Six months later Harry Bold, responsible at the time for distributing John Severson’s SURFER Magazine, received a letter from Manly, Australia. The letter asked Harry to select one South African to attend the first ever World Surfboarding Championship to be held in the Sydney beach suburb later that year. Max was the one chosen to represent SA.
Max gave a good account of himself competing against people he had only seen in magazines, like Joey Cabell, Mike Doyle and Nat Young. More significantly, Max met and befriended Midget Farrelly, widely regarded as ‘Mr Surfing’ circa 1964. Legend has it that Max gave him the wave that got Midget through a searing semi-final to go on to become the first ever world surfing champion, but anyone who knew Max might question whether he gave anyone a wave, ever.
A trip to Angourie with Midget cemented a life long friendship that grew into a business partnership that had global surfing consequences. Surfblanks, born in Mona Vale, Sydney opened a Durban franchise 25 years ago with Max at the helm.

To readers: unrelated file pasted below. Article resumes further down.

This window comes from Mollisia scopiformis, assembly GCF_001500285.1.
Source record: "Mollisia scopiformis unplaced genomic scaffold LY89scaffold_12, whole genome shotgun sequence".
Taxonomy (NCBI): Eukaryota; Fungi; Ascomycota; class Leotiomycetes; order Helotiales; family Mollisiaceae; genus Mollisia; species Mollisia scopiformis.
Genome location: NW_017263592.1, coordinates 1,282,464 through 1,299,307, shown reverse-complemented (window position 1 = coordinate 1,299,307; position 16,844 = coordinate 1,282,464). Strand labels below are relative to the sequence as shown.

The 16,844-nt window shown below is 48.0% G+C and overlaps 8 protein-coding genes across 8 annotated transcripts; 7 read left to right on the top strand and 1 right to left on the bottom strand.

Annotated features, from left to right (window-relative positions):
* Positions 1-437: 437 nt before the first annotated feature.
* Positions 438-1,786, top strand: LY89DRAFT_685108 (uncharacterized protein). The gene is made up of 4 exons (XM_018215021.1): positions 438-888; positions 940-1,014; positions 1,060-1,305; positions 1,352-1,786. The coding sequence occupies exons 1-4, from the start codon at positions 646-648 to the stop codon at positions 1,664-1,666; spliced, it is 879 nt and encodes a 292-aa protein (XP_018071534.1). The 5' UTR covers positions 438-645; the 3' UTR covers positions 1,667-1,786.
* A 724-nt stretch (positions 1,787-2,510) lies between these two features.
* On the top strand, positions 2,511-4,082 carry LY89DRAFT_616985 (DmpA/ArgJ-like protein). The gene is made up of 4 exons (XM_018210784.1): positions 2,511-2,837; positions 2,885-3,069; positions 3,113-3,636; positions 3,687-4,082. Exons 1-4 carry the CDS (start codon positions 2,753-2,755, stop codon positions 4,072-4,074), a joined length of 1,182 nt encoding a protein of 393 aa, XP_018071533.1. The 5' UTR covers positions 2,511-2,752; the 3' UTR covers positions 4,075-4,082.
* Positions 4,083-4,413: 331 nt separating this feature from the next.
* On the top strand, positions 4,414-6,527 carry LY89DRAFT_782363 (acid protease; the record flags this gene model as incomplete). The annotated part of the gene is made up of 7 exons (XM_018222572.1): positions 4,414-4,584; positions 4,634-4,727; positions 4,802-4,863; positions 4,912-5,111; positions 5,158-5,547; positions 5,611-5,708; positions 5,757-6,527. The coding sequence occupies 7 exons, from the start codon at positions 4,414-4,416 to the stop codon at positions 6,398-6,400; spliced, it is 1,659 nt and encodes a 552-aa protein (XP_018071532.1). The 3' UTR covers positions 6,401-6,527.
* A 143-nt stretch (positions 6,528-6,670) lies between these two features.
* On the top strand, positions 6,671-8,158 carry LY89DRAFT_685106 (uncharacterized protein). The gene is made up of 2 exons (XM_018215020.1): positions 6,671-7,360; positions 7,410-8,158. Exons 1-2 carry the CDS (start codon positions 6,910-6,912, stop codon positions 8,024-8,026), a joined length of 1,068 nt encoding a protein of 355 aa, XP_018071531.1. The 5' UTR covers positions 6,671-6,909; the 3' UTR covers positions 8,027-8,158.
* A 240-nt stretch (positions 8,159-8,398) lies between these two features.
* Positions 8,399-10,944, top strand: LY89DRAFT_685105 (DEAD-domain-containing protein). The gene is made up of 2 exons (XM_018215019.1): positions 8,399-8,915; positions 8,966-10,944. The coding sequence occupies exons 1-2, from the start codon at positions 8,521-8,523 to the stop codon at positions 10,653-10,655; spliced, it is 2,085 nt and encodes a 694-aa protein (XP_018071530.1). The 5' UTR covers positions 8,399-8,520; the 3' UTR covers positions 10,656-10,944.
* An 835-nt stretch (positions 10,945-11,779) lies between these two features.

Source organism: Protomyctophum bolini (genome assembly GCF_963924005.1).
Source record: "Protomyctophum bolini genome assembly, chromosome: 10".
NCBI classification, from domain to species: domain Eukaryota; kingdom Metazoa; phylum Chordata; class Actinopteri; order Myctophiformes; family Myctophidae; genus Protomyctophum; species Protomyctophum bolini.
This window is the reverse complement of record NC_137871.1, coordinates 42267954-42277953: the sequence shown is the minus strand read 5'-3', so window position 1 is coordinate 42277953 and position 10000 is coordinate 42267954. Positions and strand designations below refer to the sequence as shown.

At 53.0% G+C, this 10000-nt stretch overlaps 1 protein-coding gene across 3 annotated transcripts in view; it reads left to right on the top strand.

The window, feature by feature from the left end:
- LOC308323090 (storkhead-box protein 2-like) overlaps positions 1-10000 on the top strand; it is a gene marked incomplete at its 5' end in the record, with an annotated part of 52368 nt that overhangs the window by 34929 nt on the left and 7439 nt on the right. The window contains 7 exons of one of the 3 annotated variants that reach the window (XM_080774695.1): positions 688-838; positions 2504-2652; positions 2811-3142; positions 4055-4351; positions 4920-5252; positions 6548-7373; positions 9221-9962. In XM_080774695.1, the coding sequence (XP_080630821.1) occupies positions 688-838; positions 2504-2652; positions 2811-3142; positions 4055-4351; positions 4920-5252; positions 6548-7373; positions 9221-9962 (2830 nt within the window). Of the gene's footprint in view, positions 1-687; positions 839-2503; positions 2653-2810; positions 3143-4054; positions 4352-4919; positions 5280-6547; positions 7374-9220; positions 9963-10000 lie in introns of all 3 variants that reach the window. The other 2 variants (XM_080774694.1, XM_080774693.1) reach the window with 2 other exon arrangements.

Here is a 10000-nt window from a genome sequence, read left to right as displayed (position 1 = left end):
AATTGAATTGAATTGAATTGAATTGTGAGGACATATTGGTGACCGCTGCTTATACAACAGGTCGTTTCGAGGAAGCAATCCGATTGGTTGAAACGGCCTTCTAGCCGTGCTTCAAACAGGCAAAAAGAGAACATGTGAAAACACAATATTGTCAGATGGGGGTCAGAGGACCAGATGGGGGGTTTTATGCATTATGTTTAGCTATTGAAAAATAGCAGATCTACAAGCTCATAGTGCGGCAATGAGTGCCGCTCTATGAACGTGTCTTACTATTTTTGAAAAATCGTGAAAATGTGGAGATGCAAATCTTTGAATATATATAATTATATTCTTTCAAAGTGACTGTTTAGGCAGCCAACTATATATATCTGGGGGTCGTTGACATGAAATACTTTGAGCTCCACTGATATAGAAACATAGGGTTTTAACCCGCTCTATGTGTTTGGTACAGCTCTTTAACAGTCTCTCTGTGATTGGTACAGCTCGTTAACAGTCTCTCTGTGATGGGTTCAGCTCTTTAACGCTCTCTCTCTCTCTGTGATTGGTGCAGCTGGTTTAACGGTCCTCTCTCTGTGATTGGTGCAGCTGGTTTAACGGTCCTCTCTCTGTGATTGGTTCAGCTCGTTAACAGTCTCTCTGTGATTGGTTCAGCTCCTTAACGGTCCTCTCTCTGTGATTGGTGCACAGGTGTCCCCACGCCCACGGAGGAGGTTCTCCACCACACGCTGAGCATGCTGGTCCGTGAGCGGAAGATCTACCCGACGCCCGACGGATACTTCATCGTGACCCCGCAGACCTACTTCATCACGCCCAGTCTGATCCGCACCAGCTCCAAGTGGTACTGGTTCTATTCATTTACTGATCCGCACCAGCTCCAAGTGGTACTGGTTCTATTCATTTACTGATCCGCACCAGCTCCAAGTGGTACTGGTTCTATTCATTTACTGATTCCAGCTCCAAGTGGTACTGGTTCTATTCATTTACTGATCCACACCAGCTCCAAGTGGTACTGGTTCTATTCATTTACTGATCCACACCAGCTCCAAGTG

Midget recalls “I first met Maxie at Manly in ’64 at the first World Contest. I learnt that he had been a Springbok lifesaver and was very good in the ocean. He was super interested in the shapes I was making at the time and went on to reproduce some of them in Durban. I met Maxie again in Peru at the ’65 World Contest. We had big waves at Punta Rocas for the event and Maxie was very much at home.”
Bursting with stoke from rubbing shoulders with the likes of Midget and his all time favourite surfer Phil Edwards, Max returned to South Africa and within a year the first SA Championship was held at Long Beach. Surfing had arrived on South African shores.